"We're planning to be there for a while," said BYU center Matt Haarms, who is making a sort of homecoming after playing three years at Purdue University in West Lafayette, Indiana. "That initial week will be a long time, and we get just two hours on the court a day. I've got to find a way to spend the time.

"Maybe I'll ask people (on social media) for some good Netflix suggestions, because I know I'll have time for it."

That doesn't mean teams aren't allowed outside, or even that it's "all basketball, all the time." The Cougars (20-6) spent the end of Wednesday's practice checking out the giant bracket on the side of the J.W. Marriott, posing for family photo-style pictures atop the parking garage, and the NCAA has set up an outdoor space at Victory Field (the nearby home of the Triple-A Indianapolis Indians) for games like badminton and volleyball.

The entire time — including in practices — players and coaches are also required to wear microchips tracking their movement for contact tracing purposes.

Alex Barcello and Richard Harward rekindled a rivalry on a throwback version of NBA Jam through a classic arcade game in the hotel Wednesday, and each player received a copy of John Thompson's autobiography, "I Came As a Shadow."

"We're going to try to get out of quarantine and have some fun with it," Barcello said. "We've talked about hide-and-seek, laser tag in the hall, maybe MarioKart. We're going to have some fun with it."

Not every off-court activity was planned, though. BYU guard Jesse Wade was stuck in an elevator for 40 minutes while teammates and coaches FaceTimed him to keep him from breaking too many things in the claustrophobia-unfriendly space.

"It's brutal," Wade told his coach, Mark Pope, during one call before later adding, "Forty minutes feels like a lifetime when you're trapped inside an elevator. All I can say is that if you think I had it bad in there .... You should see the elevator door after the boys got me out."

Speaking of dinner, NCAA vice president of basketball Dan Gavitt told media Thursday that additional food options have been delivered to teams over the past few days. While the association is making sure to account for at least two meals per day per team, they've also received additional help from Wendy's, which brought in a food truck to deliver more than 1,500 burgers and chicken sandwiches; Buffalo Wild Wings, which served 61 teams over three days, including more than 19,000 wings in one night; and Pizza Hut, which has delivered 665 pizzas, 208 family-size pasts and 465 breadsticks.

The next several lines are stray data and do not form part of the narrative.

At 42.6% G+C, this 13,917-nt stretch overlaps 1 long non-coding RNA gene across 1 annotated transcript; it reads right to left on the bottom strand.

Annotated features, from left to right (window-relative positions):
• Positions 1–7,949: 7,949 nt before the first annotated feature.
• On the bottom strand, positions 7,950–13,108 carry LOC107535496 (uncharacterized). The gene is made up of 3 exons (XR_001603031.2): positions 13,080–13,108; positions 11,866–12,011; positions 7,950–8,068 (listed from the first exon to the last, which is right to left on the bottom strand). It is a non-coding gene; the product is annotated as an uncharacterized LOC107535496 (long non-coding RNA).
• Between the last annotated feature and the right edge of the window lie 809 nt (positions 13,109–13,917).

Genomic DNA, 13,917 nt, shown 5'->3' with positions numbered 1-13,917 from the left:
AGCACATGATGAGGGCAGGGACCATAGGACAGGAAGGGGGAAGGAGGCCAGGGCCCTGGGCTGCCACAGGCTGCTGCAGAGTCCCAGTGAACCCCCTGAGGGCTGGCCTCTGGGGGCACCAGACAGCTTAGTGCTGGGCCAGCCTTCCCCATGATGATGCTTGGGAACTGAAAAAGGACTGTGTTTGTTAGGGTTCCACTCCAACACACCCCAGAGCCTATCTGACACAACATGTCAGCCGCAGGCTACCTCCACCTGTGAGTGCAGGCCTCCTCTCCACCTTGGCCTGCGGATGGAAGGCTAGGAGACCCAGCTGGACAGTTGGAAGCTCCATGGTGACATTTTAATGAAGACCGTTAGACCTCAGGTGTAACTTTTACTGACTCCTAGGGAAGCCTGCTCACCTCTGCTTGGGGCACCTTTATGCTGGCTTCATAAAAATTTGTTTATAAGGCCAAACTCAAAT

"That's a lot of food for hungry student-athletes," Gavitt said, according to ESPN.

Still, each team — including the Cougars and Aggies — is cognizant that the week is more than a vacation at a four-star resort. It's a business trip.

BYU is back in the tournament for the first time since 2015, and the Cougars have won just one tourney game since Jimmer Fredette's Sweet 16 run in 2011. Similarly, the Aggies are making their second appearance under third-year coach Smith (while also clinching a bid for the canceled tournament in 2020) — but haven't won a game since 2001.

Friday's game against the Red Raiders is an opportunity. But it's far from a certainty, and definitely won't be easy, to break that streak for the 4-point underdog Aggies.

"The initial scout is 'take a lot of Tylenol,'" Smith joked during his pregame Zoom call Thursday. "Because they are a very, very good team.

"We're excited for the challenge, though. What an excellent opportunity for us."

NCAA Tournament — first round

Friday, March 18

No. 6 Texas Tech vs. No. 11 Utah State

Assembly Hall in Bloomington, Indiana (11:45 a.m. MDT, TNT)

Saturday, March 19

No. 6 BYU vs. No. 11 UCLA

Hinkle Fieldhouse in Indianapolis (7:40 p.m. MDT, CBS)